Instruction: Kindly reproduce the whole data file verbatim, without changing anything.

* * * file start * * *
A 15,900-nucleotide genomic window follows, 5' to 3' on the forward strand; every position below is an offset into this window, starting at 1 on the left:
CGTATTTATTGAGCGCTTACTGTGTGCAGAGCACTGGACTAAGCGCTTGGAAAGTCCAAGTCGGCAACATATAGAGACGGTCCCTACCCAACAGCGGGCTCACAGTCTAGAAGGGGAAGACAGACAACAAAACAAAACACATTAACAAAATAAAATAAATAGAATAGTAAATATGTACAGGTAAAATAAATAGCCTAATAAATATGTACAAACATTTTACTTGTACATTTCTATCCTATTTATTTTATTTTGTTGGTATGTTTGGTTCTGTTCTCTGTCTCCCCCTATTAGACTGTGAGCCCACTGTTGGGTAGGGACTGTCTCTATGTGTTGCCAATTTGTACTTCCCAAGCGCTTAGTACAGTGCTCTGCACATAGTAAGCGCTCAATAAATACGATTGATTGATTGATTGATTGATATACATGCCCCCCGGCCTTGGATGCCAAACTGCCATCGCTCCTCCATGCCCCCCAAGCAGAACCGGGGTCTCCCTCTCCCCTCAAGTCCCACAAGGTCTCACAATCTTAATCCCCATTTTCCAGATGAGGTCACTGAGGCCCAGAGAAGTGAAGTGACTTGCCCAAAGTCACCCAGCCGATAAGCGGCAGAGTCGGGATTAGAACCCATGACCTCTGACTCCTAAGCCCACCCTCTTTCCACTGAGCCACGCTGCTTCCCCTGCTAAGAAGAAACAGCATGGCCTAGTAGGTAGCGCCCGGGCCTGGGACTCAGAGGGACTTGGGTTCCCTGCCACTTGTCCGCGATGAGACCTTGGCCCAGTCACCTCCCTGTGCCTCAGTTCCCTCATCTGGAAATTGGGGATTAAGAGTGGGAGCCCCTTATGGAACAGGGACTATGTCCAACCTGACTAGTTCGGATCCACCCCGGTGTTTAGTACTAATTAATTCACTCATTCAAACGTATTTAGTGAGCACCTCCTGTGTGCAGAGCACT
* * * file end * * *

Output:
A 15,900-nucleotide genomic window follows, 5' to 3' on the forward strand; every position below is an offset into this window, starting at 1 on the left:
CGTATTTATTGAGCGCTTACTGTGTGCAGAGCACTGGACTAAGCGCTTGGAAAGTCCAAGTCGGCAACATATAGAGACGGTCCCTACCCAACAGCGGGCTCACAGTCTAGAAGGGGAAGACAGACAACAAAACAAAACACATTAACAAAATAAAATAAATAGAATAGTAAATATGTACAGGTAAAATAAATAGCCTAATAAATATGTACAAACATTTTACTTGTACATTTCTATCCTATTTATTTTATTTTGTTGGTATGTTTGGTTCTGTTCTCTGTCTCCCCCTATTAGACTGTGAGCCCACTGTTGGGTAGGGACTGTCTCTATGTGTTGCCAATTTGTACTTCCCAAGCGCTTAGTACAGTGCTCTGCACATAGTAAGCGCTCAATAAATACGATTGATTGATTGATTGATTGATATACATGCCCCCCGGCCTTGGATGCCAAACTGCCATCGCTCCTCCATGCCCCCCAAGCAGAACCGGGGTCTCCCTCTCCCCTCAAGTCCCACAAGGTCTCACAATCTTAATCCCCATTTTCCAGATGAGGTCACTGAGGCCCAGAGAAGTGAAGTGACTTGCCCAAAGTCACCCAGCCGATAAGCGGCAGAGTCGGGATTAGAACCCATGACCTCTGACTCCTAAGCCCACCCTCTTTCCACTGAGCCACGCTGCTTCCCCTGCTAAGAAGAAACAGCATGGCCTAGTAGGTAGCGCCCGGGCCTGGGACTCAGAGGGACTTGGGTTCCCTGCCACTTGTCCGCGATGAGACCTTGGCCCAGTCACCTCCCTGTGCCTCAGTTCCCTCATCTGGAAATTGGGGATTAAGAGTGGGAGCCCCTTATGGAACAGGGACTATGTCCAACCTGACTAGTTCGGATCCACCCCGGTGTTTAGTACTAATTAATTCACTCATTCAAACGTATTTAGTGAGCACCTCCTGTGTGCAGAGCACT